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New Prostate Cancer Treatment Is A Real Life Saver

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MIAMI (CBSMiami) - Every year more than 200-thousand patients are diagnosed with prostate cancer.

It's the most common type of cancer for men.

Now, thanks to a new type of treatment, one local survivor can continue his marathon mission across the country.

Bate Blair, 76, likes to run marathons. Not half marathons, full marathons. He fills his days training to power walk 26.2 miles at races all over the country.

"It's the challenge of doing it. Every time I line up at the starting line, I say 'oh shoot, this seemed like a good idea when I signed up 9 months ago.' But when you finish, hot dog we finished, we're done," he said.

A few years back, Blair set a goal. He wanted to complete 76 marathons by his 76th birthday, and he wanted to do at least one in every single state.

He was well on his way to accomplishing those goals when a health scare nearly sidelined him for good. Blair was diagnosed with prostate cancer. He handled the diagnosis the same way he handles a race, he took it all in stride, opting for a new type of treatment called "HIFU".

"I said what the heck is 'HIFU' and he said high intensity focused ultrasound," explained Blair when he asked his doctor what it was. "I said,'well, it's only my favorite life. let's go with the HIFU'."

His doctor, Dr. Dipen Parekh at the University of Miami School of Medicine, said the treatment is fairly new. The FDA approved it in 2015 and Dr. Parekh has already performed about 50 of the procedures.

"High intensity focused ultrasound, it's not a surgery, it's a procedure which basically transmits waves and destroys that area of the prostate with cancer but saves the remainder of the prostate. Therefore it saves the potential collateral damage that can happen by treating the prostate with surgery or radiation," he said.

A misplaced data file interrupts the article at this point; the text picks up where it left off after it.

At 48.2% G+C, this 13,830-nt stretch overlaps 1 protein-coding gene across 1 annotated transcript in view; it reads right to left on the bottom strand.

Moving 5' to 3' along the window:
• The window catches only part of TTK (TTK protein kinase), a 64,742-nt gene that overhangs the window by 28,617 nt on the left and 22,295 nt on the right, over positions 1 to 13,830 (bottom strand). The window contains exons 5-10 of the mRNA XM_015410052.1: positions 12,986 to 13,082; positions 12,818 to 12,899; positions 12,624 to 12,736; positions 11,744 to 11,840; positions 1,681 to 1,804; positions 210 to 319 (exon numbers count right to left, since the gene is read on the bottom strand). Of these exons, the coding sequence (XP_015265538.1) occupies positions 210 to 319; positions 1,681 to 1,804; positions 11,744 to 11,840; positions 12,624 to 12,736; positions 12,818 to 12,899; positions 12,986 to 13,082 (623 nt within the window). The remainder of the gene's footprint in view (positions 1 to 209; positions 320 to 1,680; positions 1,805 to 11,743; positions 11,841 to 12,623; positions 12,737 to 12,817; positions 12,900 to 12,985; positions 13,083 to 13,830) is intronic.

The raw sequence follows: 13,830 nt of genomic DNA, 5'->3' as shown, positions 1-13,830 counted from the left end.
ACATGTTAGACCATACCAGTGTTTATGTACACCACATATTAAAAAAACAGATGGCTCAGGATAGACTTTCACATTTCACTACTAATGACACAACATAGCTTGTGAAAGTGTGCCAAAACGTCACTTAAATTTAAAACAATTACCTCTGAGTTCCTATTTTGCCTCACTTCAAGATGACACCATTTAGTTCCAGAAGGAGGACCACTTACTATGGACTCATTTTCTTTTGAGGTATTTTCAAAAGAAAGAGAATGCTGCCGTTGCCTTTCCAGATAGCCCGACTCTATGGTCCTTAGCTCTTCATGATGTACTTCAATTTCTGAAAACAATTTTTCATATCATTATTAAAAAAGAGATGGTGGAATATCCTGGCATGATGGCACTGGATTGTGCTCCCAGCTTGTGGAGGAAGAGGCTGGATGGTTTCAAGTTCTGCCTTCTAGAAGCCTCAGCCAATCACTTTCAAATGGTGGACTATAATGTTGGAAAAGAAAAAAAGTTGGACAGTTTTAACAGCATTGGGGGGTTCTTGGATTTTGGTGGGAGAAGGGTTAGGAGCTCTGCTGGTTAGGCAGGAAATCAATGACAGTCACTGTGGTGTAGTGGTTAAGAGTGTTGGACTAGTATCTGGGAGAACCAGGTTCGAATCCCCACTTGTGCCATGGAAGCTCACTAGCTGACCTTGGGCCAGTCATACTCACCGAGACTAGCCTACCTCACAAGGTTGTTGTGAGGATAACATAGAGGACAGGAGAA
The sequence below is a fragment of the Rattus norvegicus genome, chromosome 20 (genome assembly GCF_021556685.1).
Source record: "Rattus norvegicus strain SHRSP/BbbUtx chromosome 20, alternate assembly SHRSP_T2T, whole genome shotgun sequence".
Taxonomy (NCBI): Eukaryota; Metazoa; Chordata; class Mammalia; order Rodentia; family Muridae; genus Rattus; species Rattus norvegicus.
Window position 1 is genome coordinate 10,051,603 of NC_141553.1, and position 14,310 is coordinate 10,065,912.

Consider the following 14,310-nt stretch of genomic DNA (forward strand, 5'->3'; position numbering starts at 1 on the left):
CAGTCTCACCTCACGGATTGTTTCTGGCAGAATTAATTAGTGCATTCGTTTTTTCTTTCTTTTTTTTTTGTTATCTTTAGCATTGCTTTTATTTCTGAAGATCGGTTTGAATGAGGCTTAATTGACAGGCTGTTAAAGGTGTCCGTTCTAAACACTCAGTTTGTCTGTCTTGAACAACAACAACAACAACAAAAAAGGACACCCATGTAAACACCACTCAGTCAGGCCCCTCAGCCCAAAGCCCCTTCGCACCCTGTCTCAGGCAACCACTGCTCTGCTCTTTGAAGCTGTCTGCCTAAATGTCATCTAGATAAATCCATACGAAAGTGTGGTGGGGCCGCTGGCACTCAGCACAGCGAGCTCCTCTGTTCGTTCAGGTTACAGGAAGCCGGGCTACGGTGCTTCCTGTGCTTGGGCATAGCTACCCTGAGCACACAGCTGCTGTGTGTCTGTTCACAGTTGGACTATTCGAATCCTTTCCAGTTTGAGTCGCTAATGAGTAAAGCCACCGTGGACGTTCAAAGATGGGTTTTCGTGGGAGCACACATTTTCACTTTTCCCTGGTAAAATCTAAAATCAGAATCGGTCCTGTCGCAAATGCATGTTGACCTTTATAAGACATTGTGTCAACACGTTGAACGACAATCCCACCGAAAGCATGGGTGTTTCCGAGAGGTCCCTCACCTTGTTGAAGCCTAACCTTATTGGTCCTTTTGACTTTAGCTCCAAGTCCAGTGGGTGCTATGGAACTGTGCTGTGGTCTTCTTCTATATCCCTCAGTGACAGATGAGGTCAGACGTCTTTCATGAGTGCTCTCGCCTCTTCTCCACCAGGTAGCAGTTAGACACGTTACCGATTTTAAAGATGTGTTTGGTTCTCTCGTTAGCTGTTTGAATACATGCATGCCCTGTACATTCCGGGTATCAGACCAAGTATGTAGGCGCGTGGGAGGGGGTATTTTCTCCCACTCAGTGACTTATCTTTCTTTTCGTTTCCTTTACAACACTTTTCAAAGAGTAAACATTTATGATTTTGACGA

Dr. Parekh said Blair was an ideal candidate for the HIFU treatment because it enabled him to get back on his feet the very next day.

"Surgery would have put him behind at least for eight to 12 weeks to do these things. He was first and foremost an ideal candidate. He was a perfect candidate for that and the result is there for you to see," said Dr. Parekh.

Blair completed a marathon just two months after his procedure and a follow up a few months later came back "all clear." He still has nine more states to go, which he says will put him at 80 marathons total.

So he's set a new goal of 100 marathons and thinks he'll be able to do it thanks to his doctors and the HIFU treatment.

"I'm very fortunate for modern medicine, lucky I was a candidate for it. It worked out very very well for me. I gotta thank him for saving my life, it beats the alternative," he said.

HIFU does have some risks including possible urinary tract issues, but Dr. Parekh said if it doesn't work, patients still have the option of trying other treatment methods.

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